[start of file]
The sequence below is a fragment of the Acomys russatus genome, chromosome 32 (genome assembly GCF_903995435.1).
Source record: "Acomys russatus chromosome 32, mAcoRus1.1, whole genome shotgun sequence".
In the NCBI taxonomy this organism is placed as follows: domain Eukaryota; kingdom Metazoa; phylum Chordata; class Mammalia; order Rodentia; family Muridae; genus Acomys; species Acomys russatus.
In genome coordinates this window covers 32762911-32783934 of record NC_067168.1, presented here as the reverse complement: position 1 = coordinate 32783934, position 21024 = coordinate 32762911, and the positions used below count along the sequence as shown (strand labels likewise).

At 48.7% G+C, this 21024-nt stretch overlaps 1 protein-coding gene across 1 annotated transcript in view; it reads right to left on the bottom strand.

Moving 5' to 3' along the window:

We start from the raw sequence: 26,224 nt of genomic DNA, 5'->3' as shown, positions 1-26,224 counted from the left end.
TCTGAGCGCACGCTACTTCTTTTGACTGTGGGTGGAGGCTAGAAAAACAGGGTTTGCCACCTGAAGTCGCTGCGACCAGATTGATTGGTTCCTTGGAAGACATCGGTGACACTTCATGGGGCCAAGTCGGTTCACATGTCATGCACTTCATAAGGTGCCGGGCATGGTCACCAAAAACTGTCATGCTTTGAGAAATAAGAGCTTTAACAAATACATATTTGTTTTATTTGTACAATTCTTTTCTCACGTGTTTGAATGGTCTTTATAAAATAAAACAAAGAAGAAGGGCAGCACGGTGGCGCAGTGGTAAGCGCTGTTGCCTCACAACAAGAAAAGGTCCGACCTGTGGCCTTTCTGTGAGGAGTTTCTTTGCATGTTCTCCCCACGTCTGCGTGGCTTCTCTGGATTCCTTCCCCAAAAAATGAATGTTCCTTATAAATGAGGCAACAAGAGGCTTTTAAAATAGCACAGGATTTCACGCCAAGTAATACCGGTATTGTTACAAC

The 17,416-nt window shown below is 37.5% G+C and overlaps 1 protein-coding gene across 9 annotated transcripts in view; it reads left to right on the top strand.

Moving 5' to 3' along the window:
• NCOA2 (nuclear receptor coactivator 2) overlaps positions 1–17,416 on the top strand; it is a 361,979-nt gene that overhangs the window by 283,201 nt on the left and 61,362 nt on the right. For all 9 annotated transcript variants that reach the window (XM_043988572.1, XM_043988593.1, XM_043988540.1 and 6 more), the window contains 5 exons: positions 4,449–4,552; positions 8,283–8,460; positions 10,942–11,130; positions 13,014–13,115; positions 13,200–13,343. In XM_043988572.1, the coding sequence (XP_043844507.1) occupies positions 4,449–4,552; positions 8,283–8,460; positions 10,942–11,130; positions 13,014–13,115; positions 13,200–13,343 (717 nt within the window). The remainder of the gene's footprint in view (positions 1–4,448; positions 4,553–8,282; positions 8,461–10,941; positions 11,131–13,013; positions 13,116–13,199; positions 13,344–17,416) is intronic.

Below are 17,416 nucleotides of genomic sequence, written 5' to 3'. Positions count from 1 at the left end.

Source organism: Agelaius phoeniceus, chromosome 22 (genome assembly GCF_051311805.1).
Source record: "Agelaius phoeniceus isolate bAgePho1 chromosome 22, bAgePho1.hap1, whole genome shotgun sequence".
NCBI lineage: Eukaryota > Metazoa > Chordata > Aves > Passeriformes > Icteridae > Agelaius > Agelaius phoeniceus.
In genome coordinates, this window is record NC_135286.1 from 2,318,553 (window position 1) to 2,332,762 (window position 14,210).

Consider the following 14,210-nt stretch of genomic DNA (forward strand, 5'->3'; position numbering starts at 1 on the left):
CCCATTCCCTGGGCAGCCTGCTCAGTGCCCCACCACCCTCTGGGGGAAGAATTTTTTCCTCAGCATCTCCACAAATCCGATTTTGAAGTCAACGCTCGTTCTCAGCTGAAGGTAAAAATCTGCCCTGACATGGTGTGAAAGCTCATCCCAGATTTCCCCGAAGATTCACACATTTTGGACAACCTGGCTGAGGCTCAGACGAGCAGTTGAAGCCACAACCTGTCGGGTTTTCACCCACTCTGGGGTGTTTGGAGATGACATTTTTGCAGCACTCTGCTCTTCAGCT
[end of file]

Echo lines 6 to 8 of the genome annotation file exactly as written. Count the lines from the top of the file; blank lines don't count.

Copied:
Moving 5' to 3' along the window:

We start from the raw sequence: 26,224 nt of genomic DNA, 5'->3' as shown, positions 1-26,224 counted from the left end.
TCTGAGCGCACGCTACTTCTTTTGACTGTGGGTGGAGGCTAGAAAAACAGGGTTTGCCACCTGAAGTCGCTGCGACCAGATTGATTGGTTCCTTGGAAGACATCGGTGACACTTCATGGGGCCAAGTCGGTTCACATGTCATGCACTTCATAAGGTGCCGGGCATGGTCACCAAAAACTGTCATGCTTTGAGAAATAAGAGCTTTAACAAATACATATTTGTTTTATTTGTACAATTCTTTTCTCACGTGTTTGAATGGTCTTTATAAAATAAAACAAAGAAGAAGGGCAGCACGGTGGCGCAGTGGTAAGCGCTGTTGCCTCACAACAAGAAAAGGTCCGACCTGTGGCCTTTCTGTGAGGAGTTTCTTTGCATGTTCTCCCCACGTCTGCGTGGCTTCTCTGGATTCCTTCCCCAAAAAATGAATGTTCCTTATAAATGAGGCAACAAGAGGCTTTTAAAATAGCACAGGATTTCACGCCAAGTAATACCGGTATTGTTACAAC